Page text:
The Con Cellar Bar is one of our favourite venues; we’ve been regular visitors since its early days. It’s a rare and special space where you hear the music in all its purity: no need to mic up horns or the kick, just play as you are. It’s a secret you have to know about to get to, it’s slightly out of the way; you always bump into somebody you know, it’s always rammed, and the music is always, and I mean always, great. We’ve never heard a bad gig there.
So much is due to the faithful work of the late Rich Turner – whose dedication and passion for live music spread through a community of young jazz musicians, to make the Con a favourite of musicians and audiences of all generations. Now George Crowley, Dan Nicholls, Sam Jesson & Tom Challenger run the monthly Friday night. Remarkably, they’ve managed to get a double bill of the best jazz musicians in the country, for only a fiver each month. They do a great job. Perhaps this really IS London’s best kept secret. And we’ve just blogged it. Oh well, don’t tell too many people. It’s OURS!
So we’ll keep this brief. First off was Joe Wright’s Nightjar (see below for musicians/links/set). Set alight by Alice Zawadzki’s hauntingly beautiful vocals, the folk influences in harmony and rhythms were evident in Spencer’s writing before he told us one of his tunes was based on the 15th Century folk song, the Bonnie Banks of Fordie. The writing really is exquisite. The dovetailing of the vocal and sax lines was aurally mesmerising, and there is just so much space! Jeff Spencer on bass was a great example of the old cliché ‘less is more’. Grounding the group effortlessly, yet giving the sound time to breath was Spencer’s gift to the group. Playing around with tempos appears to be a Nightjar speciality. Several times they pulled back the tempo like a steam train, gradually grinding to a perfect halt. On the other end of the spectrum we really enjoyed Laura Stands Tall with the repeated firey opening line ‘A total lack of respect’ crying out throughout the song. Spencer’s electronic effects with tenor sax brought an other-worldness to the already dreamlike folk vibe, and James Maddren on drums brought spacious complexity to the mix. We were excited to find out that you can watch Nightjar’s Strange Placeshere.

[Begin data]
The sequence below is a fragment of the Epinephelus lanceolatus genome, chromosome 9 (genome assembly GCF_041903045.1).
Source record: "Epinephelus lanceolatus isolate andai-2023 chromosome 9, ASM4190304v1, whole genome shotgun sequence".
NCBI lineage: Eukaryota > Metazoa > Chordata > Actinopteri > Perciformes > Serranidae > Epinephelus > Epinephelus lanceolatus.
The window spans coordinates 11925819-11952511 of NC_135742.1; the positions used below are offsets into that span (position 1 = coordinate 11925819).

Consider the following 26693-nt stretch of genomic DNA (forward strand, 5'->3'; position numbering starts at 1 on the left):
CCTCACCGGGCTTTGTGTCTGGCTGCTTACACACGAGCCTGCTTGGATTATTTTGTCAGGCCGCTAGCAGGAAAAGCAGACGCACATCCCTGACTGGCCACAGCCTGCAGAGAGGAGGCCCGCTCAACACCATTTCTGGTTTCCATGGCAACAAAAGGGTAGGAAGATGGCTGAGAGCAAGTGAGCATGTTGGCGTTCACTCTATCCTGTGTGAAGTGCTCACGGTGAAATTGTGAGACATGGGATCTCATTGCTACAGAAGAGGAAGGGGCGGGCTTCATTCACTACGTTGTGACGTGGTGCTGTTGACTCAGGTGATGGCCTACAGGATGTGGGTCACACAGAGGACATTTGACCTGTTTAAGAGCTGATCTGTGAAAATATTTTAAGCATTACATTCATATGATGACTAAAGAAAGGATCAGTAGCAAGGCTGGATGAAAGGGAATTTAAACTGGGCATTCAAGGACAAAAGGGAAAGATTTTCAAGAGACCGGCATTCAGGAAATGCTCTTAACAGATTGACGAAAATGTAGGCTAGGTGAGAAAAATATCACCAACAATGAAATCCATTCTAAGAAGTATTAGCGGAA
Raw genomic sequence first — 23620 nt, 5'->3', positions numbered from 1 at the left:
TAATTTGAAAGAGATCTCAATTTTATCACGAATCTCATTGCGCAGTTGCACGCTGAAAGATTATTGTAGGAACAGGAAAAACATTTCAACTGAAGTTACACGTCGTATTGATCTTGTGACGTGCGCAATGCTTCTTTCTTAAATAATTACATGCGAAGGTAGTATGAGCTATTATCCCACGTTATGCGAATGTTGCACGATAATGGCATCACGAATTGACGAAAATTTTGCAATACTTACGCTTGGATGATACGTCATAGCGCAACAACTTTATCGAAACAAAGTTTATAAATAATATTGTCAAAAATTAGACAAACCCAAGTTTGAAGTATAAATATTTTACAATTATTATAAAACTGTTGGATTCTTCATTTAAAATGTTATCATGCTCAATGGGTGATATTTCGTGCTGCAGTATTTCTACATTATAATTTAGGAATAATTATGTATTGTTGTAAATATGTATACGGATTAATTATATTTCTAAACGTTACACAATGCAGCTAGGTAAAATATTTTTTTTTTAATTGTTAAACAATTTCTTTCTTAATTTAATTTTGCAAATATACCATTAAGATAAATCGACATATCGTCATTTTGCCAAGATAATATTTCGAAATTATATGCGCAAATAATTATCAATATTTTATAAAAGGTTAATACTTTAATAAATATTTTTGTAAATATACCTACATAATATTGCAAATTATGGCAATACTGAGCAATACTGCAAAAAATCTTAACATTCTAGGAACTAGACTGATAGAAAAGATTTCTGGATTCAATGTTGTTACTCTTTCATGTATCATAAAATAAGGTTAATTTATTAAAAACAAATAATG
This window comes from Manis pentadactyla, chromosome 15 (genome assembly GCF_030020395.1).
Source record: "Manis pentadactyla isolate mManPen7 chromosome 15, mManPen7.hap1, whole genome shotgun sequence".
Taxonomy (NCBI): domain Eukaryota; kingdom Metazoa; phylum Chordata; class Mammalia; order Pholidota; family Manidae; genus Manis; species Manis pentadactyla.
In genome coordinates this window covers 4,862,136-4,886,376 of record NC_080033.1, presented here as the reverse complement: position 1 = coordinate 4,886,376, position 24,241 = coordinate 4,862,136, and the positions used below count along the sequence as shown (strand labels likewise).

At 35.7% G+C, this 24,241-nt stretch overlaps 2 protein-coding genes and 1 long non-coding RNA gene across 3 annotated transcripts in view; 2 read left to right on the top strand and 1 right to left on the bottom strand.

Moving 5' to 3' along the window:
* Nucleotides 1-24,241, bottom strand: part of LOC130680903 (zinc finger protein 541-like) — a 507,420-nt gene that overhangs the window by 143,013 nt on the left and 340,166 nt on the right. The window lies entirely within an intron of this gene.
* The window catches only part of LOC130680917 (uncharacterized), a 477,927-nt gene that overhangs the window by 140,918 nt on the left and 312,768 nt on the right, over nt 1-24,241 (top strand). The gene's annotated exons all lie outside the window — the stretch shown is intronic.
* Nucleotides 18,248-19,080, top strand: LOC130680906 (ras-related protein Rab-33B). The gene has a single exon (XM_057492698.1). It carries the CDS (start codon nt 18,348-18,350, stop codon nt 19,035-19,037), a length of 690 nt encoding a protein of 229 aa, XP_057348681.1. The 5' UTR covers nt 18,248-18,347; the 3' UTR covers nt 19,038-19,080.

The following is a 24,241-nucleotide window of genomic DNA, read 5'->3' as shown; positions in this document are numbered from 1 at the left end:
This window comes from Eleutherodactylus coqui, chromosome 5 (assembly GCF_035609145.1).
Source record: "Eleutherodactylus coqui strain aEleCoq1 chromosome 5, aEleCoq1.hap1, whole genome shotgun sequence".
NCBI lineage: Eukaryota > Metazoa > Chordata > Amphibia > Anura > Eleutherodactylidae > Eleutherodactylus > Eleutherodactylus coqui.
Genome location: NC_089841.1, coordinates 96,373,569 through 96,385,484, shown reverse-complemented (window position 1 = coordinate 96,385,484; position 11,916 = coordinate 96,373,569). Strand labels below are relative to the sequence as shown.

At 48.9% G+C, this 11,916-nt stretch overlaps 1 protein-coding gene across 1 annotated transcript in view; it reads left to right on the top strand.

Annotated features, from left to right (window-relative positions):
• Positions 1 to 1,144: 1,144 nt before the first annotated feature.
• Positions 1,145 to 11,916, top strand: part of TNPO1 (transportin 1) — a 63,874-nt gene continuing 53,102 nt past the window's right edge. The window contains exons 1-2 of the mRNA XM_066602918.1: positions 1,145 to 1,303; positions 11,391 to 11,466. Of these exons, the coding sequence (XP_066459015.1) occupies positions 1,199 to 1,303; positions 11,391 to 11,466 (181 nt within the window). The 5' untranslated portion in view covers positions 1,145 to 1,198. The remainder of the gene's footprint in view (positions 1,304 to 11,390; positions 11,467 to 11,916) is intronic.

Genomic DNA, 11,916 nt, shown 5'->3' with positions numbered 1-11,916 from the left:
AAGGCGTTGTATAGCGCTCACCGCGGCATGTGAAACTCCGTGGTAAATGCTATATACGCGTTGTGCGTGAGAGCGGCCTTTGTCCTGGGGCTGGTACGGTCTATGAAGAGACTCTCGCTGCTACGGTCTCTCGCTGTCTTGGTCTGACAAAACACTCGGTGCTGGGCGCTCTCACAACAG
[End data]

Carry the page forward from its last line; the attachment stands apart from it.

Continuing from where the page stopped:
After the traditional raffle (who could resist the chance of winning Sainsbury’s wine, a firework, or top prize, a toffee apple?) Freddie Gavita’s Quartet emerged (again see below for musicians/links/sets). A group of friends who clearly play together often (much laughing, conversation & in-jokes whilst playing) this was a night where Gavita pulled out many of his old well-loved tunes. Our favourite was the more groove based Turnaround featuring a storming piano solo by Tom Cawley, with fierce playing from James Maddren to finish it off. Maddren’s playing so captured performers and audiences alike – that Gavita immediately commented ‘Thanks James – that’s fabulous mate’. Last up was The Buffalo Trace – which holds a very special connection to us. Fred toured with us to Kentucky, and this song is named after a beautiful whiskey produced at a distillery we visited. Fred played beautifully over this tune, the lilting melody reflecting the southern-American state. Mick Coady on bass brought out some stellar sounds to the chilled out last song. It was a great second set. Fred’s natural charm and humility had the audience eating out of the palm of his hand.